Japan Geoscience Union Meeting 2018

Presentation information

[EE] Oral

P (Space and Planetary Sciences) » P-CG Complex & General

[P-CG21] Future missions and instrumentation for space and planetary science

Mon. May 21, 2018 3:30 PM - 5:00 PM A01 (Tokyo Bay Makuhari Hall)

convener:Shingo Kameda(School of Science, Rikkyo University), Satoshi Kasahara(The university of Tokyo), Mitsunori Ozaki(金沢大学理工研究域電子情報学系, 共同), Kazuo Yoshioka(Graduate School of frontier Science, The University of Tokyo), Chairperson:Yoshioka Kazuo(The University of Tokyo)

3:30 PM - 3:50 PM

[PCG21-12] Science Goals of the Mars-moon Exploration with GAmma rays and NEutrons (MEGANE) Investigation for the MMX Mission

★Invited Papers

*David J Lawrence1, Tomohiro Usui2, Patrick N Peplowski1, Andrew W Beck1, Morgan T Burks3, Nancy L Chabot1, Richard C Elphic4, Carolyn M Ernst1, John O Goldsten1, Scott L Murchie1 (1.Johns Hopkins University Applied Physics Laboratory, 2.Tokyo Institute of Technology, 3.Lawrence Livermore National Laboratory, 4.NASA Ames Research Center)

Keywords:Phobos, Composition, Mars, MMX, gamma ray, neutron

A fundamental question regarding the Mars moons Phobos and Deimos concerns how they came to be in orbit about their host planet. Namely, are they captured asteroids, or were they formed via an impact of a larger body into Mars? One of the primary ways to answer this question is to measure the chemical composition of these moons. The Martian Moon eXploration (MMX) mission, which is being planned by the Japan Aerospace Exploration Agency (JAXA), will answer this and other key questions regarding Phobos and Deimos. MMX will accomplish its objectives by making comprehensive remote sensing measurements of Phobos and Deimos, and then returning to Earth regolith samples of Phobos.

The Mars-moon Exploration with GAmma rays and NEutrons (MEGANE) investigation was recently selected by NASA to fly onboard the MMX mission. MEGANE will acquire elemental composition data of Phobos using gamma-ray and neutron spectroscopy. MEGANE uses gamma-ray and neutron spectrometers that measure gamma rays and neutrons created when energetic galactic cosmic ray protons impact Phobos’ surface. Gamma-ray and neutron spectroscopy has become a standard technique for measuring planetary surface compositions, having successfully made composition measurements of the Moon, Mars, Mercury, and the asteroids Eros, Vesta, and Ceres. MEGANE is a high-heritage design based on the successful MESSENGER gamma-ray and neutron sensors and the Lunar Prospector neutron spectrometer.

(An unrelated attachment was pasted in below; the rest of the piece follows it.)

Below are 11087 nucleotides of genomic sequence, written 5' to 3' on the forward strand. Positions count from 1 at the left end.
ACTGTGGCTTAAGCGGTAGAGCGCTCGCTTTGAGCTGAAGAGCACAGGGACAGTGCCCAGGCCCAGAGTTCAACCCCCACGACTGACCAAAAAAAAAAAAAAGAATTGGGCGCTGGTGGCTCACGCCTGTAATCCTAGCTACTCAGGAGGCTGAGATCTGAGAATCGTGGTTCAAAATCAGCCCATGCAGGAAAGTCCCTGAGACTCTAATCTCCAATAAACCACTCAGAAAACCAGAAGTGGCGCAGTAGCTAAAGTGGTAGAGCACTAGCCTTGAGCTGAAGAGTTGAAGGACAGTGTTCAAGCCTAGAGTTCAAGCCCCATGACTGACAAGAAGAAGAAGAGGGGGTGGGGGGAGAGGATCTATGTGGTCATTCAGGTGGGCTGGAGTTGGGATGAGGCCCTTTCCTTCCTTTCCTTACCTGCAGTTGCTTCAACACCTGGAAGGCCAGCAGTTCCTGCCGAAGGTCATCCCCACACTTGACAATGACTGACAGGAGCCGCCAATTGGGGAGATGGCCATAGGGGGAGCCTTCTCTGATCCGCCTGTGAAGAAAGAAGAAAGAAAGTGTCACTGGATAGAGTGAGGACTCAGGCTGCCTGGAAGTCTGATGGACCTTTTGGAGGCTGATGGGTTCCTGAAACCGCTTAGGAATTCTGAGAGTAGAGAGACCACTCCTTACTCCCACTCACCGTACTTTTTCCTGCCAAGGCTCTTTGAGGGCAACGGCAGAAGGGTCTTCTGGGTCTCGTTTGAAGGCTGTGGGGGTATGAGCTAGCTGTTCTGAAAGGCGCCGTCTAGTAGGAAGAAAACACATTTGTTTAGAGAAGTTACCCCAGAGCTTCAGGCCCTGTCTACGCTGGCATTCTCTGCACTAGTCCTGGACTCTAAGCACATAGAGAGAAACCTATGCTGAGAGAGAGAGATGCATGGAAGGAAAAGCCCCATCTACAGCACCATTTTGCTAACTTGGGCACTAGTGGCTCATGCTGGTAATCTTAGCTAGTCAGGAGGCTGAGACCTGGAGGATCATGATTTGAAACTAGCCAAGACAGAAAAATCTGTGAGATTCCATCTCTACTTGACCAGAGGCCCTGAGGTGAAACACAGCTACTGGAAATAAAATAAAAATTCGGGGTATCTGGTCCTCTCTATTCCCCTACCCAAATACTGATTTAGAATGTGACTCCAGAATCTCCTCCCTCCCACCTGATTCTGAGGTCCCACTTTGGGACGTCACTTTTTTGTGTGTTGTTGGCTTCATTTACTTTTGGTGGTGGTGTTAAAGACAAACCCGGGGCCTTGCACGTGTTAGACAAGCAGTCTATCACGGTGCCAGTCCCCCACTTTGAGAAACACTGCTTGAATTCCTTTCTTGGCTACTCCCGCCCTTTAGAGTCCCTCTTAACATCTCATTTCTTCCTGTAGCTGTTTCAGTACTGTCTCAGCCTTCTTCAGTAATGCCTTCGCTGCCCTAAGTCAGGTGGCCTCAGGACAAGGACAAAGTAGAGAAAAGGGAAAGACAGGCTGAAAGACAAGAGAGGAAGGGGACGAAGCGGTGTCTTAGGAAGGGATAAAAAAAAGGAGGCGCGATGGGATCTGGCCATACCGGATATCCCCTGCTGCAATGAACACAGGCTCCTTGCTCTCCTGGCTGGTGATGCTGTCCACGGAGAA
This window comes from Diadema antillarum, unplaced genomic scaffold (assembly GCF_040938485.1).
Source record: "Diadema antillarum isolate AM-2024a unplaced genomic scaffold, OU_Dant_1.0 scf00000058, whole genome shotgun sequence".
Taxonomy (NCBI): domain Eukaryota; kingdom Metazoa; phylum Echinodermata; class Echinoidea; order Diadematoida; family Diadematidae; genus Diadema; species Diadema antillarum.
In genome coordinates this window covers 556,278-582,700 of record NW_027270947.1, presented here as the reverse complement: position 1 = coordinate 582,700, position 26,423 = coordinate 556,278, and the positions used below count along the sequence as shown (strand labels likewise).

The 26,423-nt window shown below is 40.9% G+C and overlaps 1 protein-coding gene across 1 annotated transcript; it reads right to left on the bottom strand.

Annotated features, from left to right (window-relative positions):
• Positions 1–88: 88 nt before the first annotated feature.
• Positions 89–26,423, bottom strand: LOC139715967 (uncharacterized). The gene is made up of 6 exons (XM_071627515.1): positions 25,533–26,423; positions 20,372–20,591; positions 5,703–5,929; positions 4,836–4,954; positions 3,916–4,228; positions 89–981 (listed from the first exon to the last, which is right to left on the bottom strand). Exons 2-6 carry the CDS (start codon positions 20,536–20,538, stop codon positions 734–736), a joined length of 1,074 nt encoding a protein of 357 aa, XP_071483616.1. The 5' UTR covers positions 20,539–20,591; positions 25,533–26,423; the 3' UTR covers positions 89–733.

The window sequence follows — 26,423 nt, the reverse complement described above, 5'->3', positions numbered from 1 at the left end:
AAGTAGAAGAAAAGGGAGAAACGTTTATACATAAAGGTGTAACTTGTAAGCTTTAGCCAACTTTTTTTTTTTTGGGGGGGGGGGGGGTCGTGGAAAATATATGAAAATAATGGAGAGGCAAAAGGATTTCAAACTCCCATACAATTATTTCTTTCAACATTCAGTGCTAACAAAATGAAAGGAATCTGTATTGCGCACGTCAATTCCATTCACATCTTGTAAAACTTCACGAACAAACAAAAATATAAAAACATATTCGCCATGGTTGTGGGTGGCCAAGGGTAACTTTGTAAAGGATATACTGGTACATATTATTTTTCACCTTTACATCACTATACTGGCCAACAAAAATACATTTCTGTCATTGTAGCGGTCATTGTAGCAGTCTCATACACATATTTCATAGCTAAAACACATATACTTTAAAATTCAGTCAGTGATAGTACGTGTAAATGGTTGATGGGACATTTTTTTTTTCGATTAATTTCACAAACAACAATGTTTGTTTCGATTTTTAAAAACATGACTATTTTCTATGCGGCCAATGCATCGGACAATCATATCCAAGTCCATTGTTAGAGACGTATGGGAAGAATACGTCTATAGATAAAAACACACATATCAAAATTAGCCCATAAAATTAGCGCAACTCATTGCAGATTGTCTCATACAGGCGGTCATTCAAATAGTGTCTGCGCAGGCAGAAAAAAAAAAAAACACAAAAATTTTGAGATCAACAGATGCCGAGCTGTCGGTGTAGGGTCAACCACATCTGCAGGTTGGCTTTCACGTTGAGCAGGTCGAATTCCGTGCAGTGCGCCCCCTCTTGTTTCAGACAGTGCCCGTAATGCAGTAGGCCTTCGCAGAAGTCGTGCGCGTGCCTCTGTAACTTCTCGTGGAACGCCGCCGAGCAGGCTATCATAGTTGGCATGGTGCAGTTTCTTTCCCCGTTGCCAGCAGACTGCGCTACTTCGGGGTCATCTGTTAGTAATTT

MEGANE science goals mirror those of the MMX mission, and are designed to complement other MMX measurements, to assist the sample site selection, and provide compositional context for the returned samples. MEGANE’s first science goal will use global average elemental compositional data to determine if Phobos is a captured asteroid or was formed by an impact of a larger body onto Mars. The spectral resemblance between Phobos and Deimos and primitive outer solar system objects suggests that these moons may be captured objects from elsewhere in the solar system. If true, Phobos and Deimos are predicted to have elemental compositions similar to the carbonaceous chondrites. In contrast, the impact formation theory is motivated by the difficulty in capturing two objects into circular, equatorial orbits about Mars. In this scenario, Phobos and Deimos will have elemental compositions similar to Mars’ crust, or a mix of Mars’ crust plus the composition of the impactor, and be depleted in volatiles like Earth’s moon. MEGANE will make multiple, redundant elemental composition measurements (H, O, Na, Mg, Si, K, Cl, Ca, Fe, Th, U) as well as neutron-based (neutron absorption, atomic mass) composition measurements to determine if Phobos has a chondritic or achondritic (Mars-like) composition.

MEGANE’s second science goal will use compositional variations across Phobos’ surface to understand surface processes on airless bodies in Mars’ orbit. Phobos’ surface shows evidence for compositional diversity via two distinct spectral units. A “blue unit” is associated with the ejecta of the large Stickney crater, and the remainder of the surface forms a “red unit”, which also covers Deimos’ entire surface. Spatially resolved compositional data from gamma rays and neutrons will be used in concert with other MMX data to better understand the processes that are responsible for Phobos’ spectral diversity.
MEGANE’s third science goal will be to support the primary MMX mission goal of Phobos sample return by providing input to the sample site selection process and supplying compositional context for the returned samples. MEGANE compositional maps can be used to resolve varied petrologic materials, and will be combined with higher spatial resolution spectral unit maps to develop inter-instrument criteria for sample site selection. The full MEGANE dataset will also be used to understand how well the MMX returned sample represents Phobos’ surface.